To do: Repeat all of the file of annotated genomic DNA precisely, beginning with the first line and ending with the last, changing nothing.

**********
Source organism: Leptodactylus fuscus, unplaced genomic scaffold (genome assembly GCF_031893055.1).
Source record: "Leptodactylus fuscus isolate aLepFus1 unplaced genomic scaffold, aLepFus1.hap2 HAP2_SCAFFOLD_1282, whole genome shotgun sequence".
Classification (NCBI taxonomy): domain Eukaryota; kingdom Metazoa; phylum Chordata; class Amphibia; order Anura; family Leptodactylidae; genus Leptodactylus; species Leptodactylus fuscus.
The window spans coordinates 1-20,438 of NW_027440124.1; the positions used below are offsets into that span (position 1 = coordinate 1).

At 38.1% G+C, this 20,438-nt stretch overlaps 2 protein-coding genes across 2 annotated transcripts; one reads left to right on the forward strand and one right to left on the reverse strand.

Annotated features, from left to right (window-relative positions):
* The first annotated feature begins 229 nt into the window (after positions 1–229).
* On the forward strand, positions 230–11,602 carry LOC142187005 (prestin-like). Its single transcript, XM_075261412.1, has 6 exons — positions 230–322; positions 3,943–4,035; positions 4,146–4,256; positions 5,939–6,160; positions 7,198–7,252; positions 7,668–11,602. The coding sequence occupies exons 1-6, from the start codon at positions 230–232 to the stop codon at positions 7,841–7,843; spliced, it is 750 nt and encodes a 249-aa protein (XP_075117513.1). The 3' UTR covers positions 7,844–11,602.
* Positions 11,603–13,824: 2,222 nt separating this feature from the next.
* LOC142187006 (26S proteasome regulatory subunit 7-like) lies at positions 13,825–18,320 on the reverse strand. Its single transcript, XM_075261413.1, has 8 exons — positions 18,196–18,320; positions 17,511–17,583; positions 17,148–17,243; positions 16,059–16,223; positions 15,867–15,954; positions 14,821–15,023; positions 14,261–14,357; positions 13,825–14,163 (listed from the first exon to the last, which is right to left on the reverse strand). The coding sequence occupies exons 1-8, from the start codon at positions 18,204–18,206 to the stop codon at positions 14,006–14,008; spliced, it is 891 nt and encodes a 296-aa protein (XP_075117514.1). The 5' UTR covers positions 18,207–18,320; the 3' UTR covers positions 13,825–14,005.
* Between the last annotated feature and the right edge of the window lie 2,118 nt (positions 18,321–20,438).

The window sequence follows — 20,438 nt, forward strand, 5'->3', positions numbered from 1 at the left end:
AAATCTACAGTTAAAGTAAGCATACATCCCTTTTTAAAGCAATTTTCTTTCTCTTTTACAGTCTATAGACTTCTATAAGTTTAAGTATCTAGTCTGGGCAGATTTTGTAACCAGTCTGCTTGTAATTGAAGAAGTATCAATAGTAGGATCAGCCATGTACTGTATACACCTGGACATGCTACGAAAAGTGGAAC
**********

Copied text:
Source organism: Leptodactylus fuscus, unplaced genomic scaffold (genome assembly GCF_031893055.1).
Source record: "Leptodactylus fuscus isolate aLepFus1 unplaced genomic scaffold, aLepFus1.hap2 HAP2_SCAFFOLD_1282, whole genome shotgun sequence".
Classification (NCBI taxonomy): domain Eukaryota; kingdom Metazoa; phylum Chordata; class Amphibia; order Anura; family Leptodactylidae; genus Leptodactylus; species Leptodactylus fuscus.
The window spans coordinates 1-20,438 of NW_027440124.1; the positions used below are offsets into that span (position 1 = coordinate 1).

At 38.1% G+C, this 20,438-nt stretch overlaps 2 protein-coding genes across 2 annotated transcripts; one reads left to right on the forward strand and one right to left on the reverse strand.

Annotated features, from left to right (window-relative positions):
* The first annotated feature begins 229 nt into the window (after positions 1–229).
* On the forward strand, positions 230–11,602 carry LOC142187005 (prestin-like). Its single transcript, XM_075261412.1, has 6 exons — positions 230–322; positions 3,943–4,035; positions 4,146–4,256; positions 5,939–6,160; positions 7,198–7,252; positions 7,668–11,602. The coding sequence occupies exons 1-6, from the start codon at positions 230–232 to the stop codon at positions 7,841–7,843; spliced, it is 750 nt and encodes a 249-aa protein (XP_075117513.1). The 3' UTR covers positions 7,844–11,602.
* Positions 11,603–13,824: 2,222 nt separating this feature from the next.
* LOC142187006 (26S proteasome regulatory subunit 7-like) lies at positions 13,825–18,320 on the reverse strand. Its single transcript, XM_075261413.1, has 8 exons — positions 18,196–18,320; positions 17,511–17,583; positions 17,148–17,243; positions 16,059–16,223; positions 15,867–15,954; positions 14,821–15,023; positions 14,261–14,357; positions 13,825–14,163 (listed from the first exon to the last, which is right to left on the reverse strand). The coding sequence occupies exons 1-8, from the start codon at positions 18,204–18,206 to the stop codon at positions 14,006–14,008; spliced, it is 891 nt and encodes a 296-aa protein (XP_075117514.1). The 5' UTR covers positions 18,207–18,320; the 3' UTR covers positions 13,825–14,005.
* Between the last annotated feature and the right edge of the window lie 2,118 nt (positions 18,321–20,438).

The window sequence follows — 20,438 nt, forward strand, 5'->3', positions numbered from 1 at the left end:
AAATCTACAGTTAAAGTAAGCATACATCCCTTTTTAAAGCAATTTTCTTTCTCTTTTACAGTCTATAGACTTCTATAAGTTTAAGTATCTAGTCTGGGCAGATTTTGTAACCAGTCTGCTTGTAATTGAAGAAGTATCAATAGTAGGATCAGCCATGTACTGTATACACCTGGACATGCTACGAAAAGTGGAAC